ELF is architecture dependent, though there is a FatELF that can wrap multiple architecture specific ELFs. It would be a stretch to use it if one were storing and sharing binary data only.


#27

There is a big difference between using a python tool and having to embed a python interpreter in your own program. For starters the tool is completely optional, and there are actually cases where I didn’t use them. Additionally, having an interpreted description format introduces the risk of malicious robot descriptions abusing exploits in the interpreter or surrounding process. It would also force the use of a specific scripting language while with current URDF you can use whichever scripting language or template engine you want.

I’m confused by this train of thought. To me, shared object form or any other binary format is “favouring the machine”. Binary formats are generally more compact, easier to parse and arguably easier to generate from code. They are also very difficult to read by humans, let alone edit.

The vast majority of users will not be parsing the description themselves, they will be using libraries or tools to do that. I think those users’ needs should be considered most important when selecting a format, and to me that says a human readable, human editable text based format.

However, I also agree with @jon that the most important question first is “What should be in the robot description(s)?” and not what format(s) will be used to store it. The latter is a technical detail (an important one, but nevertheless).


#28

Embedding interpreters is not that bad, comparable to adding a parser for XML, depending on the interpreter. I spent a little while above convincing myself above that declarative text is better but when I look at the total ecosystem, the total workflow, I’m not sure. Meanwhile many would never have to embed; as they are just writing descriptions and letting robot_state_publisher and friends do the work.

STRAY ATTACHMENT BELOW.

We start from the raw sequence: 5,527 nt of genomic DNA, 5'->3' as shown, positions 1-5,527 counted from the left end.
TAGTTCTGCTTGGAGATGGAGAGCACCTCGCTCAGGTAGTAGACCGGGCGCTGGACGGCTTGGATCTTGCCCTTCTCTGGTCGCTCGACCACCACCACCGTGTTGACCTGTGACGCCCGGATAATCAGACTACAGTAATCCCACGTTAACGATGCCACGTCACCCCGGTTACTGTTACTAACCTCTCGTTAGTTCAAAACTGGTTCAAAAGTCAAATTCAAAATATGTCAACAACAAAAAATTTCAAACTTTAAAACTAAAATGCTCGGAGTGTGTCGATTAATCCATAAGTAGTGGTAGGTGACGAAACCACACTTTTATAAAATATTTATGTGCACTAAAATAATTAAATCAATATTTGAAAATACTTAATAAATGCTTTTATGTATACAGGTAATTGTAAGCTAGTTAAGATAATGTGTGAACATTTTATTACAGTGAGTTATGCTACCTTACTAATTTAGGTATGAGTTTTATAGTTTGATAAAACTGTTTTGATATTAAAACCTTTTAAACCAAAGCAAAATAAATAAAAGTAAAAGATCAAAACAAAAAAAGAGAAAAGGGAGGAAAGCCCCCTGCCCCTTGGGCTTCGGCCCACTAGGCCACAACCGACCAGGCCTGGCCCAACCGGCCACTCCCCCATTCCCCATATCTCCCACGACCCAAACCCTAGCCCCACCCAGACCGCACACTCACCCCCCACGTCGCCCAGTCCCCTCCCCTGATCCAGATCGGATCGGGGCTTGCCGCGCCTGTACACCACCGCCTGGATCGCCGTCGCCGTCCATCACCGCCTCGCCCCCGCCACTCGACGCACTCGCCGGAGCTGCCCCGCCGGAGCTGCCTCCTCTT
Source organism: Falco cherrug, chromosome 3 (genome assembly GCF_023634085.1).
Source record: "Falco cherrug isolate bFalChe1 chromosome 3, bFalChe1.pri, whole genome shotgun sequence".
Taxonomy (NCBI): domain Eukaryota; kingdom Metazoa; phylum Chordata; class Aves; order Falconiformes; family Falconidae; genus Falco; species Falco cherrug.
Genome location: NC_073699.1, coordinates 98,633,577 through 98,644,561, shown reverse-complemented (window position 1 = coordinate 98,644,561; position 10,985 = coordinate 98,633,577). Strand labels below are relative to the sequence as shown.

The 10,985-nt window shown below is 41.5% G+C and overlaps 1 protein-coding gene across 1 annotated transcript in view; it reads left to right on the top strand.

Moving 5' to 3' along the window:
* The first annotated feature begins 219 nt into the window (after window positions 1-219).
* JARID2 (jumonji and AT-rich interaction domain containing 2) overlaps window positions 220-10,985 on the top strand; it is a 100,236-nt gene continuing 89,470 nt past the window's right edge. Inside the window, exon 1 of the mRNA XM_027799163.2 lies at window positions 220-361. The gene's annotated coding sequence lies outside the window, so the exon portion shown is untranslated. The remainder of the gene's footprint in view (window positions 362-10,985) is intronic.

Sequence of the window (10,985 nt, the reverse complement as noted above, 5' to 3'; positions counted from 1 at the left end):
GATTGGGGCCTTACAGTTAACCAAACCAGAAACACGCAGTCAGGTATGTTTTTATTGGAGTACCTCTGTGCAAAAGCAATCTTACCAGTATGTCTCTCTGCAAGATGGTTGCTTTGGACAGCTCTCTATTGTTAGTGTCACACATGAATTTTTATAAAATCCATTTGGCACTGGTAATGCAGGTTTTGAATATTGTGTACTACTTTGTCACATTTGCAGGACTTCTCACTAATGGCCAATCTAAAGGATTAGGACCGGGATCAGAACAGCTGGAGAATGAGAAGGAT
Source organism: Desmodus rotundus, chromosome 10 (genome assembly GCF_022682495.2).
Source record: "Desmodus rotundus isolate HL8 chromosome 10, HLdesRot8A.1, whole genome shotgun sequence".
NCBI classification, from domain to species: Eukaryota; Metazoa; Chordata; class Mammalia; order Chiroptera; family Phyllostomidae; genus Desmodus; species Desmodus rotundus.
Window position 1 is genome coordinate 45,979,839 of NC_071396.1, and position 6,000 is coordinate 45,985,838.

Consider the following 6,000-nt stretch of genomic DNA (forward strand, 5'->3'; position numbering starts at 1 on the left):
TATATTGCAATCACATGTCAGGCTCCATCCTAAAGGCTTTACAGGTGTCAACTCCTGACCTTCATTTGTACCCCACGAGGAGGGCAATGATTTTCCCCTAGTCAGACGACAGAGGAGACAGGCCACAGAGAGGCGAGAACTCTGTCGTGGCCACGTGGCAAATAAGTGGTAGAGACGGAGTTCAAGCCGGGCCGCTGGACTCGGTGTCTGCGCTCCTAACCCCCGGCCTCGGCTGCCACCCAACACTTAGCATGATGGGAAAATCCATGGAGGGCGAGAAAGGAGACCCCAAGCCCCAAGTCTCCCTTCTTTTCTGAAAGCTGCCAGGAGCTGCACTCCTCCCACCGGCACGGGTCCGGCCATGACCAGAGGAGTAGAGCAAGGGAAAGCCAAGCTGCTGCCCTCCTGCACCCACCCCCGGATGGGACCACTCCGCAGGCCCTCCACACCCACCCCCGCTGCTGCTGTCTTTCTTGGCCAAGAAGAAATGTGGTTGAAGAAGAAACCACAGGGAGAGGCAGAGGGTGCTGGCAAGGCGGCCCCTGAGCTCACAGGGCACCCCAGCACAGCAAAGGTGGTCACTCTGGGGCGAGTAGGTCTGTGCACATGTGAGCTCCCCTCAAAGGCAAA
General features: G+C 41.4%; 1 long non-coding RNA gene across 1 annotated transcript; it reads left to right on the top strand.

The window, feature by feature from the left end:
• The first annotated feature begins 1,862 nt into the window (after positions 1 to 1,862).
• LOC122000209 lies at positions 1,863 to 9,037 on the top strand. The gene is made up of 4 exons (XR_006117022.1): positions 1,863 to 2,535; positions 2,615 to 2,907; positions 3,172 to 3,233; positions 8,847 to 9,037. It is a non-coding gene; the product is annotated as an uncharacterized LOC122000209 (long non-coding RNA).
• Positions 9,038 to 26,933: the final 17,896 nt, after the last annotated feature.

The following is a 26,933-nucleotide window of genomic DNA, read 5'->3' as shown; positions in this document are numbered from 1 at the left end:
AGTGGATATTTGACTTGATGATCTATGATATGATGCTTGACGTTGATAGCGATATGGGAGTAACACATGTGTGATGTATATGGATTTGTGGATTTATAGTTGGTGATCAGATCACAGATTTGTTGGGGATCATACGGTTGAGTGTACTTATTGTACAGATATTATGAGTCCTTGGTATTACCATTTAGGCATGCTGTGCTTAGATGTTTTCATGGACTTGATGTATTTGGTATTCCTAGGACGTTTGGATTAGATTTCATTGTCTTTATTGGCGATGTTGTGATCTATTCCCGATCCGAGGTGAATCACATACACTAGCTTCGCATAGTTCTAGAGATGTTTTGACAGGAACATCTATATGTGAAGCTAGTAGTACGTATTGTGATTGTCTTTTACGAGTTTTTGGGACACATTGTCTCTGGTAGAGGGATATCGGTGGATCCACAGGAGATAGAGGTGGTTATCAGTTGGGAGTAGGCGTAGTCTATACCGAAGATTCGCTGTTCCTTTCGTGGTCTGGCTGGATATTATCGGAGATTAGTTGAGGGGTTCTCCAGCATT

The security aspect is very interesting. Probably especially important as something like ROS Industrial gains traction. Depending on context, sandboxing the interpreter would make sense. Same as with xacro. Signed config files (regardless of format) will become more common I would expect.

Yes, it would force a language, just like XML, and to be honest, I don’t really love any of the candidates. But python is the scripting language of choice for ROS, and very lightweight python engines exist, so that would be a strong contender.

I was observing that since the complexity of a URDF is often enough that people will use a language (xacro is the common one now I guess) or an GUI editor, maybe there is no real benefit to the text file. No text file might simplify all the readers. Just thinking outside the box here. (ELF is not an idea that will survive, but it does intrigue me.)

The ultimate goal is to have a definition that everyone knows how to read and agrees what the meaning of the sub-bits is. That’s what the URDF is. So when trying to design a format, we take a step back and look at all the producers and all the consumers and try to see where the overlap is the densest. Maybe it’s a text file, maybe it’s a text program, maybe it’s a binary file, maybe it’s a memory image.